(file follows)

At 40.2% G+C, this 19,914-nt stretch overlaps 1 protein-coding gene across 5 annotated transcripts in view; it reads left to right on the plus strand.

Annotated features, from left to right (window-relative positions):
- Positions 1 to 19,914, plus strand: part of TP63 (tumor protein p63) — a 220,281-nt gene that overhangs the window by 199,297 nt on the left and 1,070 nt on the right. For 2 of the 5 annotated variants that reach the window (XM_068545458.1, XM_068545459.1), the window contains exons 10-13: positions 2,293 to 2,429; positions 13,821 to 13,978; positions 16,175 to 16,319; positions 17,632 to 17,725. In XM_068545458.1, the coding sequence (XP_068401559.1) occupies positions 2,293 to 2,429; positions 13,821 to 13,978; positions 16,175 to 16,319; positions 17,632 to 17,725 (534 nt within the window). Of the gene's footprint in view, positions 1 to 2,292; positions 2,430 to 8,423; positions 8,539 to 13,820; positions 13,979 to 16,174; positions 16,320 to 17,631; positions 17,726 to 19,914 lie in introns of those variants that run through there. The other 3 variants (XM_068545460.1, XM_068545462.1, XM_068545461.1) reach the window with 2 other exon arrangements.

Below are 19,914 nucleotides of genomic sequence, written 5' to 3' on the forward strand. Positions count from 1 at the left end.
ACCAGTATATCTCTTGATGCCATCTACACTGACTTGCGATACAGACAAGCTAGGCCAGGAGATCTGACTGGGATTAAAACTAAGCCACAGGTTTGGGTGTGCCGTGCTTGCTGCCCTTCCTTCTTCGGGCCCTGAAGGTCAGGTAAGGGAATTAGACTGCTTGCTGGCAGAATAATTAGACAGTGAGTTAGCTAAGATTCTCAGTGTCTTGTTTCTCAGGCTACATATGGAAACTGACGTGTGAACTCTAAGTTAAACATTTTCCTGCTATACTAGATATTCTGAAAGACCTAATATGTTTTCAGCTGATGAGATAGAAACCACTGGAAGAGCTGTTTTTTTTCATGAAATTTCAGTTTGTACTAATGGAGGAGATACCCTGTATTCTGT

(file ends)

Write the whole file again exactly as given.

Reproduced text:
At 40.2% G+C, this 19,914-nt stretch overlaps 1 protein-coding gene across 5 annotated transcripts in view; it reads left to right on the plus strand.

Annotated features, from left to right (window-relative positions):
- Positions 1 to 19,914, plus strand: part of TP63 (tumor protein p63) — a 220,281-nt gene that overhangs the window by 199,297 nt on the left and 1,070 nt on the right. For 2 of the 5 annotated variants that reach the window (XM_068545458.1, XM_068545459.1), the window contains exons 10-13: positions 2,293 to 2,429; positions 13,821 to 13,978; positions 16,175 to 16,319; positions 17,632 to 17,725. In XM_068545458.1, the coding sequence (XP_068401559.1) occupies positions 2,293 to 2,429; positions 13,821 to 13,978; positions 16,175 to 16,319; positions 17,632 to 17,725 (534 nt within the window). Of the gene's footprint in view, positions 1 to 2,292; positions 2,430 to 8,423; positions 8,539 to 13,820; positions 13,979 to 16,174; positions 16,320 to 17,631; positions 17,726 to 19,914 lie in introns of those variants that run through there. The other 3 variants (XM_068545460.1, XM_068545462.1, XM_068545461.1) reach the window with 2 other exon arrangements.

Below are 19,914 nucleotides of genomic sequence, written 5' to 3' on the forward strand. Positions count from 1 at the left end.
ACCAGTATATCTCTTGATGCCATCTACACTGACTTGCGATACAGACAAGCTAGGCCAGGAGATCTGACTGGGATTAAAACTAAGCCACAGGTTTGGGTGTGCCGTGCTTGCTGCCCTTCCTTCTTCGGGCCCTGAAGGTCAGGTAAGGGAATTAGACTGCTTGCTGGCAGAATAATTAGACAGTGAGTTAGCTAAGATTCTCAGTGTCTTGTTTCTCAGGCTACATATGGAAACTGACGTGTGAACTCTAAGTTAAACATTTTCCTGCTATACTAGATATTCTGAAAGACCTAATATGTTTTCAGCTGATGAGATAGAAACCACTGGAAGAGCTGTTTTTTTTCATGAAATTTCAGTTTGTACTAATGGAGGAGATACCCTGTATTCTGT